The Johannesburg mayor has criticized the national government for being ‘timid’ and ‘hypocritical’ about the issue of illegal migration.
In a long column in City Press on Sunday, Johannesburg mayor Herman Mashaba opined that he would not “remain silent” on confronting “uncomfortable topics”, particularly questions about government’s failure to safeguard South Africa’s borders and prevent illegal migration.
He said he had seen five home affairs ministers come and go in a space of just three years, and not one of them had been able to come up with a satisfactory plan on immigration, let alone to implement one, in his view. He also alleged that high levels of corruption at home affairs were undermining any efforts to contain the influx of undocumented migrants into, particularly, Johannesburg, where people were coming in search of a “better life in South Africa”.
Mashaba denied accusations that he could be described as xenophobic, arguing that he was basing his call for all people in South Africa to be properly documented on the constitution and the rule of law.
He said it was very difficult to plan and budget for the provision of services and accommodation to all the residents of the city when no one seemed to know “who is even in our city”. He pointed out that the public health system was under particular strain due to a near trebling of undocumented migrants seeking treatment since 2016.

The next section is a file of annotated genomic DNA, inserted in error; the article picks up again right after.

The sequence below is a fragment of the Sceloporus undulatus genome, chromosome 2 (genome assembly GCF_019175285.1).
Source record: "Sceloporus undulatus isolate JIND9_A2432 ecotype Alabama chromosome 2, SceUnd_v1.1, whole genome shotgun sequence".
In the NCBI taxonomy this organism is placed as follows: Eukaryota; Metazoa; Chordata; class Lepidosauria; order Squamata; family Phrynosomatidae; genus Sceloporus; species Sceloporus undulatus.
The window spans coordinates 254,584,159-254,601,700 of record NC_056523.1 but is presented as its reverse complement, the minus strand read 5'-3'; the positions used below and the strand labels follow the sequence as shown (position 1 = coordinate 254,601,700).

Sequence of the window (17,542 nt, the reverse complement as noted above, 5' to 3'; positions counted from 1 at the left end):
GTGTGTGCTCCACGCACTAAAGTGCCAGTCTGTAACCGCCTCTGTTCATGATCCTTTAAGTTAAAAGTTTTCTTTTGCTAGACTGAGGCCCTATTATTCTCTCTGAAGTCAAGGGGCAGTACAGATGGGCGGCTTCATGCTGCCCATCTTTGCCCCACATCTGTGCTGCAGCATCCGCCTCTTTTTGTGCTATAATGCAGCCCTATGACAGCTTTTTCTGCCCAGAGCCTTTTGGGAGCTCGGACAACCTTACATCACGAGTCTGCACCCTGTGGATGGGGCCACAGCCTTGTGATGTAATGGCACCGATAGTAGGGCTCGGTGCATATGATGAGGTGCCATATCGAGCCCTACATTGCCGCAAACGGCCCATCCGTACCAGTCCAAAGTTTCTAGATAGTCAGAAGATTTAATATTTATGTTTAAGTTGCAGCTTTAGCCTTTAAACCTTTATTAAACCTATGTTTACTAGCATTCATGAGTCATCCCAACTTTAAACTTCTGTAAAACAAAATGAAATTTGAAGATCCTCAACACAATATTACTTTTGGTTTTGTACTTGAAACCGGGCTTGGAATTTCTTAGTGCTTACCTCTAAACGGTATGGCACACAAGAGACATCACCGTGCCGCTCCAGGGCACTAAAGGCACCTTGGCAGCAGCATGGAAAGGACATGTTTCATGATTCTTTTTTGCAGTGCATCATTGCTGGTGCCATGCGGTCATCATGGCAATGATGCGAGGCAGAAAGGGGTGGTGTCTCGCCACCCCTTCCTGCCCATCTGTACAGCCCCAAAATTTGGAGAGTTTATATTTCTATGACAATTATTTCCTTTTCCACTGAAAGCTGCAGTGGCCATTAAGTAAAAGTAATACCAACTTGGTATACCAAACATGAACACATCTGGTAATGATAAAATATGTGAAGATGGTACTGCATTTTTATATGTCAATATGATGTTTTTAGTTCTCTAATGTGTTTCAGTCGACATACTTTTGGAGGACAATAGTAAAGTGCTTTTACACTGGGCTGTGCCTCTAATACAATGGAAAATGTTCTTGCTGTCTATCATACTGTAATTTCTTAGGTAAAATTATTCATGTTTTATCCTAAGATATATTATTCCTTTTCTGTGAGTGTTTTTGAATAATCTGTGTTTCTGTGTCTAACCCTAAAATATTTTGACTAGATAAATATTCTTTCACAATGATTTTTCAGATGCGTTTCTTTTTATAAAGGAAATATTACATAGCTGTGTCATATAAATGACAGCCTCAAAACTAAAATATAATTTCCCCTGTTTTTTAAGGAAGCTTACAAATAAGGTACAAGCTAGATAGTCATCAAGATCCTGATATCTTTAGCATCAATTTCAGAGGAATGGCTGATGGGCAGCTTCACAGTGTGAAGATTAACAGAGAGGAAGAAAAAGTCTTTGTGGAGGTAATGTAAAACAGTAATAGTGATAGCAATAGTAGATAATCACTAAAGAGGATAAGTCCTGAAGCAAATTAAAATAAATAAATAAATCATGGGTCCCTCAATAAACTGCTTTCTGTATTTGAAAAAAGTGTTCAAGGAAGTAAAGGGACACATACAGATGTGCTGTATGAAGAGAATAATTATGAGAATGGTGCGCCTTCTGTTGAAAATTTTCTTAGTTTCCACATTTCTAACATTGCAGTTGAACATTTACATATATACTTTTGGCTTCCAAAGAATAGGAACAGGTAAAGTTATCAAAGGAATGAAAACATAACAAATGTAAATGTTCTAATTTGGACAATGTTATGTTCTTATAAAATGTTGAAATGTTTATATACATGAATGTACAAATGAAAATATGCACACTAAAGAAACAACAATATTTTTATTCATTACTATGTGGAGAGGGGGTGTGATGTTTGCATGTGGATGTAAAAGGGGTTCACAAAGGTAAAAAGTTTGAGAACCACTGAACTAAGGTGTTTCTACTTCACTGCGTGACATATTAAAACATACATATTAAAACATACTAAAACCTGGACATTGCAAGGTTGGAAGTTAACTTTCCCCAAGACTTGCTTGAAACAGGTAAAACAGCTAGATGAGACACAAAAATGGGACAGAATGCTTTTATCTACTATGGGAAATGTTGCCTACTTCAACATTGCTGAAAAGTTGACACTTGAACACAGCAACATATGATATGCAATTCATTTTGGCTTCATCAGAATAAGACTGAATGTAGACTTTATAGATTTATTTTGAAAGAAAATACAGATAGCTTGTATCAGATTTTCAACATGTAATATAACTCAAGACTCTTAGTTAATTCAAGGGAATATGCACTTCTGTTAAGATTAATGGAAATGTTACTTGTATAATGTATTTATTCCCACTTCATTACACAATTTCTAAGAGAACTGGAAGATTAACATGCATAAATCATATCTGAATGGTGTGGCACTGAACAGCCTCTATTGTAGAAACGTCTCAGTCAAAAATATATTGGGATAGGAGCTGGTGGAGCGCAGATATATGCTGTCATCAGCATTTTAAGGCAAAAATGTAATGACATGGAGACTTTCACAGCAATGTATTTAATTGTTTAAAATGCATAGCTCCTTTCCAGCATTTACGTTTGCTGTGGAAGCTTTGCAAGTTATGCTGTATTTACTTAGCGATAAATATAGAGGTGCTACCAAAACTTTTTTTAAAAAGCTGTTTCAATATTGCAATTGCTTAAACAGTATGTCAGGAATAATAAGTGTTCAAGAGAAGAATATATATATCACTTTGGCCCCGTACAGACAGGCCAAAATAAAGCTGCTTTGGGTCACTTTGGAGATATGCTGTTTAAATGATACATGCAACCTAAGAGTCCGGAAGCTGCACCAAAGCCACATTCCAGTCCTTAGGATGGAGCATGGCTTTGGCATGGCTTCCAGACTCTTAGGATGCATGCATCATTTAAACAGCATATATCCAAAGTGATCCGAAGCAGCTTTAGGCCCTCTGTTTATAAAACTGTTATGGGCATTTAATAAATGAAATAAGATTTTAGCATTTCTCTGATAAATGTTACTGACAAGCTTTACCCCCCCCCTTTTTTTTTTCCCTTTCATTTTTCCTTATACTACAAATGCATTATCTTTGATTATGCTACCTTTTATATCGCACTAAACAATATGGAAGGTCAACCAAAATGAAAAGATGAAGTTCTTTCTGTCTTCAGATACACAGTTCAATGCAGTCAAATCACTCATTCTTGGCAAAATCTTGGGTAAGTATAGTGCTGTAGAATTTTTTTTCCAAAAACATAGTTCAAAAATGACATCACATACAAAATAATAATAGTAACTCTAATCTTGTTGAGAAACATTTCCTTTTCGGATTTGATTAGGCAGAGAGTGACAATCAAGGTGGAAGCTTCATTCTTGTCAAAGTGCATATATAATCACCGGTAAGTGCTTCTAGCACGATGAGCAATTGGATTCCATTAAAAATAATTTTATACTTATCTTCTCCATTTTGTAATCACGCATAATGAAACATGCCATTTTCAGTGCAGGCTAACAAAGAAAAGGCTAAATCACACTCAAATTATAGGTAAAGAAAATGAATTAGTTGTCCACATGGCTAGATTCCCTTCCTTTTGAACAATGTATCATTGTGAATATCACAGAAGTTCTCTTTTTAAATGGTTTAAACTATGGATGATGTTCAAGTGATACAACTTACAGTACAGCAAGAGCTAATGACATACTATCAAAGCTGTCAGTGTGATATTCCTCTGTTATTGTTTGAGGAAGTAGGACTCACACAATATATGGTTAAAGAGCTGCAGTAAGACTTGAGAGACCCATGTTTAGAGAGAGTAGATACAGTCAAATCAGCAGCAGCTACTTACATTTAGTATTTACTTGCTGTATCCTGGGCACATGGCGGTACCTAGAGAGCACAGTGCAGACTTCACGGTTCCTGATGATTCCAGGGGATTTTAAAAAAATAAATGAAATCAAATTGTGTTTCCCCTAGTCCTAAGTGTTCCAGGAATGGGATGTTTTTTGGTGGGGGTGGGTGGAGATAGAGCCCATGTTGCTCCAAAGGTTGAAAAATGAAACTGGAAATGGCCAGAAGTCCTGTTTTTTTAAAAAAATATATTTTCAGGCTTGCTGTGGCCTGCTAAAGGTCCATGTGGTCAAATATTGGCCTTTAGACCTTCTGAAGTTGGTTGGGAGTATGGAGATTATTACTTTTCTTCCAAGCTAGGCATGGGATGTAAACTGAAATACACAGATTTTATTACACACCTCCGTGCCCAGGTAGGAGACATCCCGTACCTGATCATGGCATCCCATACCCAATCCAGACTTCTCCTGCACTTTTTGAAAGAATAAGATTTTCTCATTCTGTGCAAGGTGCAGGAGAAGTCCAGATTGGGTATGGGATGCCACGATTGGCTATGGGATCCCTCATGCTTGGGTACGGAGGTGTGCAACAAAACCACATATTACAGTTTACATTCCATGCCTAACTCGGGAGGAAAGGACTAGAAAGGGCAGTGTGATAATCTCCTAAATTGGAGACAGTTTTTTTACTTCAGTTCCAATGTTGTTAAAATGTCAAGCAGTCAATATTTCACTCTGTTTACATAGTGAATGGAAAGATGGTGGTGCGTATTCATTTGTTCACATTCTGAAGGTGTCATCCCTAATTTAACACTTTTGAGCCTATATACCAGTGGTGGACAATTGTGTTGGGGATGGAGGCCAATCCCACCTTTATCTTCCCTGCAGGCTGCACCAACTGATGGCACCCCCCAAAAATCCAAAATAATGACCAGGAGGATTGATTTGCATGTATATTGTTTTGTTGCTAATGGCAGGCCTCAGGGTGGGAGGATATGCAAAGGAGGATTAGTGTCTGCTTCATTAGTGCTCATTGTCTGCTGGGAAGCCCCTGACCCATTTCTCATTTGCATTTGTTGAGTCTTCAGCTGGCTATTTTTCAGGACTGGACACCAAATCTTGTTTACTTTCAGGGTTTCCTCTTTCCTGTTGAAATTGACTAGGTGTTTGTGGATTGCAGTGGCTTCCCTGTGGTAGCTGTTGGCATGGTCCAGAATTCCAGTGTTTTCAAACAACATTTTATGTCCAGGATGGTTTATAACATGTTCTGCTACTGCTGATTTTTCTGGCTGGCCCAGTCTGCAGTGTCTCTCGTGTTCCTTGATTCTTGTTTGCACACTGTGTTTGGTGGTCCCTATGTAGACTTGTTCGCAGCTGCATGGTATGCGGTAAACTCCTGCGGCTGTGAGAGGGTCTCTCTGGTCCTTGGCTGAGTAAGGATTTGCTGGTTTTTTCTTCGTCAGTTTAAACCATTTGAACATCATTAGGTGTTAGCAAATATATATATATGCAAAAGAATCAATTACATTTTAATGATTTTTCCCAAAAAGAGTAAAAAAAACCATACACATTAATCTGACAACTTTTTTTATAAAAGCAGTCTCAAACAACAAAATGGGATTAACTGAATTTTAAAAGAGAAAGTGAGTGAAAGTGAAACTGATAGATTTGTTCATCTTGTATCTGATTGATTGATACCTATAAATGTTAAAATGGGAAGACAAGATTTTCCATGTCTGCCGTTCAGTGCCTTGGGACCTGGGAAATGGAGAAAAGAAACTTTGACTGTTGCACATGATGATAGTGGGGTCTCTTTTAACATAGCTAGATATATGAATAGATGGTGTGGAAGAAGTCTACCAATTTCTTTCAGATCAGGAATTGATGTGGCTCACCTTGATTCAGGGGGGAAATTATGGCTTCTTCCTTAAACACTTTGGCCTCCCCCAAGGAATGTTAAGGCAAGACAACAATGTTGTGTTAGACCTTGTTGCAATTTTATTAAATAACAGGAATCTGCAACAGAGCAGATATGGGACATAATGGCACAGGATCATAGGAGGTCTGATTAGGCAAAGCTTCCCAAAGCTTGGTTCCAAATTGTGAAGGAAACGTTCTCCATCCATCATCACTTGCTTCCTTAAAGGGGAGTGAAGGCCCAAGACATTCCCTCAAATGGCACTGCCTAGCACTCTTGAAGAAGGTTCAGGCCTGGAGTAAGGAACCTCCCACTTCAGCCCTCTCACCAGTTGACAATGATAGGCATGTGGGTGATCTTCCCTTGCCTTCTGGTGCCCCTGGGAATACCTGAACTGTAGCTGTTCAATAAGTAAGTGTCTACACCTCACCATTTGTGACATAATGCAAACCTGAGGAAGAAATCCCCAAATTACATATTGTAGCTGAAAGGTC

“Any suggestion that my call for the restoration of the rule of law is tantamount to inciting violence is absurd and cheap politicking,” he wrote.
He also criticized the looting of mainly foreign-owned shops and rioting this week as the work of a group of opportunist criminals and criticized government leaders for their alleged hypocrisy in reacting to it.
Numerous African leaders had also expressed their own disapproval of the events in South Africa, but Mashaba claimed they too may have a lot to answer for.
“Perhaps the time has come for the South African government to be bold enough to engage with the leaders of each of the nations whose people are here, and ask them what they are doing to improve conditions in their countries so that their citizens no longer see it necessary to enter other countries illegally,” Mashaba wrote.
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